A typical spring afternoon in Brooklyn’s sprawling Prospect Park brings a crush of joggers, picnickers and frisbee-throwers. In recent weeks, the park has seen an influx of something else: slow-crawling New York Police Department vehicles blaring a social distancing warning and flashing an accompanying sign saying “Do your part – stay six feet apart.”
But in Brooklyn and in communities across America, verbal warnings are just the start of police enforcement of social distancing policies to curtail the spread of coronavirus ravaging the country. Since late March, New York City has authorized NYPD officers and other authorities to hand out fines up to $500 to New Yorkers who fail to disperse from gatherings after being ordered to do so.
In Florida, authorities arrested a pastor for continuing to hold large services, charging him with two second-degree misdemeanors: unlawful assembly and violation of public health emergency rules.
And in Kentucky, several people have been placed under house arrest with ankle monitors after they refused to stay home despite coming in contact with coronavirus patients.
As public officials across America coalesce around the message that people need to remain at home and stop contact with anyone outside their household in hopes of curbing the spread of the virus, more communities are adopting tactics that empower local authorities to issue fines and impose other penalties on those who refuse. Forty-four states have imposed stay-at-home orders.
But while local and state officials say such measures are necessary to force people into compliance, some civil liberties advocates are concerned the enforcement efforts will go too far, running the risk of disproportionately impacting minority or poor communities and raising the threat of financial penalties at a time when many are out of work. Meanwhile, police themselves appear wary of implementing fines and arrests, given that each new encounter with the public could expose them to the virus while potentially fraying relations with communities already on edge.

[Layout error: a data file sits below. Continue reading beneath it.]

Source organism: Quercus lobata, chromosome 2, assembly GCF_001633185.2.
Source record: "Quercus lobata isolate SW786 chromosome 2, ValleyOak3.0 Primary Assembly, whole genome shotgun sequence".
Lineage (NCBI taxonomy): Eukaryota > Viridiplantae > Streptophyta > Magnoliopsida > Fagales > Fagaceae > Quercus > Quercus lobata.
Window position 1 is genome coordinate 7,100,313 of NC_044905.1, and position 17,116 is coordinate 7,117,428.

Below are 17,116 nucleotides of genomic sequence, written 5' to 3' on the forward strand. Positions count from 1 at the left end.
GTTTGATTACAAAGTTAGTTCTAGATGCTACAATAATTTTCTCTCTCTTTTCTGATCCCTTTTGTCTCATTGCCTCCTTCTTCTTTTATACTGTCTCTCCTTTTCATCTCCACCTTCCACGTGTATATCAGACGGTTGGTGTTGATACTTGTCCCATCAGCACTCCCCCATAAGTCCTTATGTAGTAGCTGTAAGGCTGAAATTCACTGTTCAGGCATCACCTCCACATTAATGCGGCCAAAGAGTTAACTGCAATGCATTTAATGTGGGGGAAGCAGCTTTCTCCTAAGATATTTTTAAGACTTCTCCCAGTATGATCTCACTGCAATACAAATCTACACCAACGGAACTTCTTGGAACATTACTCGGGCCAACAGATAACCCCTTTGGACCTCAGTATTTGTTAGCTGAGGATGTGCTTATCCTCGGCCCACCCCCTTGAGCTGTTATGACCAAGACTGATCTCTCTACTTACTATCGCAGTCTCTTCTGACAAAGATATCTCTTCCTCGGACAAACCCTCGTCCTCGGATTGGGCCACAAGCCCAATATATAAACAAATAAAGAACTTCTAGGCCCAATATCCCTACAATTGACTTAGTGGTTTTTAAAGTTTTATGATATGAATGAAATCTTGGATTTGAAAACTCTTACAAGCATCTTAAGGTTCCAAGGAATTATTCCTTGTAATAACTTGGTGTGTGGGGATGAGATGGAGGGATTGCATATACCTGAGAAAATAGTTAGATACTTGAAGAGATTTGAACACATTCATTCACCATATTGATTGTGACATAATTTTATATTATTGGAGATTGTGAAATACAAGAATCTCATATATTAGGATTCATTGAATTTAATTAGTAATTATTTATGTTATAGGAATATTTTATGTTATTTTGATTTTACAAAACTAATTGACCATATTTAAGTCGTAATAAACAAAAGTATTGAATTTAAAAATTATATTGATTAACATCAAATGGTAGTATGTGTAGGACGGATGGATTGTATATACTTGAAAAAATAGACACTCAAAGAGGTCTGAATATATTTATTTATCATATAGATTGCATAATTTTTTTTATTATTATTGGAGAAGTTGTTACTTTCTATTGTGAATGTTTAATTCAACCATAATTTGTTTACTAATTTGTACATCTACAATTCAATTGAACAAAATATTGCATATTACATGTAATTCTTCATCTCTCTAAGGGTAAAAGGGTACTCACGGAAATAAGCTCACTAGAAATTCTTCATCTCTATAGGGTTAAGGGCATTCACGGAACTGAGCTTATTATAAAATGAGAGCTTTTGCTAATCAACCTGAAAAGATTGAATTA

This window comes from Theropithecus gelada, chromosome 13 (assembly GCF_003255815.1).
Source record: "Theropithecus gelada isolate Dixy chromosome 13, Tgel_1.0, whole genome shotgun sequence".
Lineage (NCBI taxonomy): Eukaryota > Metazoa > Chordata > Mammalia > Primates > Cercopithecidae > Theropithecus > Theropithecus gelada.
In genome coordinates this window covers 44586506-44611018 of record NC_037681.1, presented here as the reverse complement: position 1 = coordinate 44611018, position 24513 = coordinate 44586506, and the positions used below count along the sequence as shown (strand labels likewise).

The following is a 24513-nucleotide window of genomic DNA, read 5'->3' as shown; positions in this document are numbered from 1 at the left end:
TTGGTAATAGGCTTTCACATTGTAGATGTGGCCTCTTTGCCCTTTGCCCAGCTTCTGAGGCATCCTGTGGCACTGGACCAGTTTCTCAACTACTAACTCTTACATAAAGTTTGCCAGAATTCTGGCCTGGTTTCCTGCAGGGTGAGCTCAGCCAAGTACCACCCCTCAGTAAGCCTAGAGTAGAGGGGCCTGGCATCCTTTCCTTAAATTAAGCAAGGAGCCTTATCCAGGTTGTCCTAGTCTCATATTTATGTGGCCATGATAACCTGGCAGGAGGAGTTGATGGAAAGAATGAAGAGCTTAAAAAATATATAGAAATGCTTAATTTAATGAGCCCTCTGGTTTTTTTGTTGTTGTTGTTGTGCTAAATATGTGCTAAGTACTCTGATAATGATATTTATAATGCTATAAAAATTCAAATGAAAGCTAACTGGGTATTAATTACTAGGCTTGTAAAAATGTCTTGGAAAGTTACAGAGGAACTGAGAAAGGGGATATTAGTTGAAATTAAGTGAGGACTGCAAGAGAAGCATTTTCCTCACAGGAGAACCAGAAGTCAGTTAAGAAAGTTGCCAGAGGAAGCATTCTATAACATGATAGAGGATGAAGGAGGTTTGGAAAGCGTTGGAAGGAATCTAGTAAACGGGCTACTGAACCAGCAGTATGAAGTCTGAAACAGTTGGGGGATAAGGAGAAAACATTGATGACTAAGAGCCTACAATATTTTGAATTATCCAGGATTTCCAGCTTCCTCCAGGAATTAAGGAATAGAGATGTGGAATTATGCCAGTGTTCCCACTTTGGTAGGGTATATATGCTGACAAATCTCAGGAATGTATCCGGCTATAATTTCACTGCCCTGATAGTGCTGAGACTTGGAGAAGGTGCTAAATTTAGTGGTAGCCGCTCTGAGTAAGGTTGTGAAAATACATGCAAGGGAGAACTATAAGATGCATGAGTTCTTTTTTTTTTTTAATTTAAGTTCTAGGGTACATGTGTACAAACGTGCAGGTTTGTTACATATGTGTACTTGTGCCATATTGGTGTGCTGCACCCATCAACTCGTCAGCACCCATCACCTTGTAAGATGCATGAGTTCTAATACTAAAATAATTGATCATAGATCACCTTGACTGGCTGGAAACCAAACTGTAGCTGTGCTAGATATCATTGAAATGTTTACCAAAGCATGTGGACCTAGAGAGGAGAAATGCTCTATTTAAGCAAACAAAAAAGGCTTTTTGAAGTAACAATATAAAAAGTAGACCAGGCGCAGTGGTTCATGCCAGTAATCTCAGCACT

“Social distancing is absolutely a critical measure, but our knee-jerk reaction to problems as a society tends to be criminalization, and it’s just not the answer, especially here,” said Maryanne Kaishian, a senior staff attorney at the Brooklyn Defender Services.
“Marginalized people will be the most impacted, because we know based on years of data that other low-level offenses disproportionately target black and low-income people,” she said. Poorer neighborhoods tend to have a heavier police presence to begin with, she pointed out, and for lower-income and immigrant families living in multi-generational households, there may be more of an incentive to congregate outside the home.
Others worry that an escalation in enforcement could lead to even greater exposure to coronavirus for both police and the public. Encounters could bring police into contact with sick people or contaminated sites while resulting in arrests that land people in jail, where outbreaks of coronavirus have occurred around the country.
“In some ways it’s ironic that an arrest could be a result [of these policies], because we’re working to rapidly decrease jail populations at this time, and arresting people and incarcerating only puts them at increased risk,” said Leah Pope, senior research fellow in the policing program at the Vera Institute of Justice, a nonp